He looked up from the pages.
He handed the pages to his father. “Go on, Dad. Read it. Please?”
“You gonna make your old man cry, now, too?”
“Not me,” Jack said, sniffling. “That’ll be all Beth.” Jack got up, brushing leaves off his jeans. He picked up the coffee can, with the professor’s letter still in it.
“I’m going to go back,” Jack said, wiping at his nose.
“Sure you know the way back?”
Jack plucked at the yarn. “Yeah. I’ll make it.”
* * * * *
The yarn trail ended at the trees behind the professor’s house, in plain view from Beth’s bedroom window.
Jack let himself in, set the envelope addressed to the professor on his desk. He went up the stairs, to Beth’s room. The floor was still a mess of crumpled newspapers and half-unpacked boxes. He wiped his nose again, then got to work straightening things up.
As he worked, he thought things over. Things seemed fine until she hurt her ankle. She was scared to death of going to the doctor, and now he knew why. He wondered just how they would have been able to pay for the exploding x-ray machine.
So she disappeared because she was scared? He stuffed another wad of newspapers in the box he was using to hold all the discarded packing material.
There was that thing in the mail from the attorney’s office. He wondered what that was — maybe her adoption had finally gone through? Or maybe it was the courts ordering the professor to turn her back over to the State. Jack swallowed a lump in his throat. He didn’t think he liked that outcome any more than Beth did.
What did the professor mean when he said that she’d found “another way?” Another way of what? Jack leaned back against a stack of boxes. He was getting a headache.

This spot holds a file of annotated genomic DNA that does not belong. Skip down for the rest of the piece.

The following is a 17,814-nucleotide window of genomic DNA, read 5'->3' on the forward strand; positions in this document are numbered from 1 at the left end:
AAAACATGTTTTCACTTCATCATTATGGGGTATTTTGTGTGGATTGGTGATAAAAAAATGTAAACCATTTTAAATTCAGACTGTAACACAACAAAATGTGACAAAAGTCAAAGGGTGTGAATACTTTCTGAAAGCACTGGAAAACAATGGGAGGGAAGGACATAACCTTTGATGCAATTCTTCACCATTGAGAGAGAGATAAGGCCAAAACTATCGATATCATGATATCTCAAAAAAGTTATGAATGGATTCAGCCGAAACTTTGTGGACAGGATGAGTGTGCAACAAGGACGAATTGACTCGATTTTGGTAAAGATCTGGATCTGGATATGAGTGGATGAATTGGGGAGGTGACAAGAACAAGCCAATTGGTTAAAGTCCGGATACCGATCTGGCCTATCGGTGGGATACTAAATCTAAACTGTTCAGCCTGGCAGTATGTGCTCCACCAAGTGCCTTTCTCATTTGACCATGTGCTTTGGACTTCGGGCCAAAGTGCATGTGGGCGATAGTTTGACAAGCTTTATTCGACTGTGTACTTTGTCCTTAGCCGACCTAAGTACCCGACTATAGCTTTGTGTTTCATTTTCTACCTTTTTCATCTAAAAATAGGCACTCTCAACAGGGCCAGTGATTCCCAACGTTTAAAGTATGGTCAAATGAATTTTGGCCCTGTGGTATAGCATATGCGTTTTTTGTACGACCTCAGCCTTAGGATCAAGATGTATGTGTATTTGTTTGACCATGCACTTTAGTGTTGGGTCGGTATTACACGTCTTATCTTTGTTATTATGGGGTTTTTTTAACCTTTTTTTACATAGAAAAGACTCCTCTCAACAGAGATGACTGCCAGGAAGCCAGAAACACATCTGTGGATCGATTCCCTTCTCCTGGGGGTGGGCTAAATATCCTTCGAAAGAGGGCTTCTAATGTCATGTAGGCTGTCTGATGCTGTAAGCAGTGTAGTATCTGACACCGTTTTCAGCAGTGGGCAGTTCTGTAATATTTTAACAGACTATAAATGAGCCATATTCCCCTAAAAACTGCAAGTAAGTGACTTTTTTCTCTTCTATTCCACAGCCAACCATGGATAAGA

He found a broom in a downstairs closet, brought it back up and swept up as many of the packing peanuts as he could get to. It wasn’t a perfect cleaning job, but at least he could see the floor.
He set the broom in the corner.
“You’ll just mess it up when you finish unpacking,” Jack said, hoping that Beth was somewhere around. “And I’ll help you clean it up, then, too.”
* * * * *
Jack met his father halfway across the yard. The man’s eyes were red.
“Jack, I’d like to show this to your mother. It might do you good to get a sane, female opinion on what it says.”
“I meant that your mother is. Or would you rather Charlotte or Hannah get ahold of this?”
“The teasing was bad enough from them when Beth was here!” Jack said, and his father laughed.
Jack nodded. “So you believe me now?”
“Son, I never doubted that there was something going on that had you bothered. But…” his voice trailed off, and he gestured towards the envelope. “I’m a simple man. I go to work, I pay the bills. I leave the dreaming to you and the girls.”
“I don’t know what to do, Dad. She’s… she’s stuck there.”
“I don’t know what to tell you, Son. Could always try looking up ‘medicine man’ in the yellow pages.”
“What about this ‘Sam Hain’ guy?”
“Try the white pages?” Jack’s dad shrugged. “Can’t say I know anybody by that name.”
Jack kicked at the gravel as they crunched across it. He angled off towards the tool shed as they got closer to the house.
“I’m going to finish Ellie’s wings,” he said. The cleaning hadn’t been enough. He needed something else to keep his mind occupied, something he could do and finish.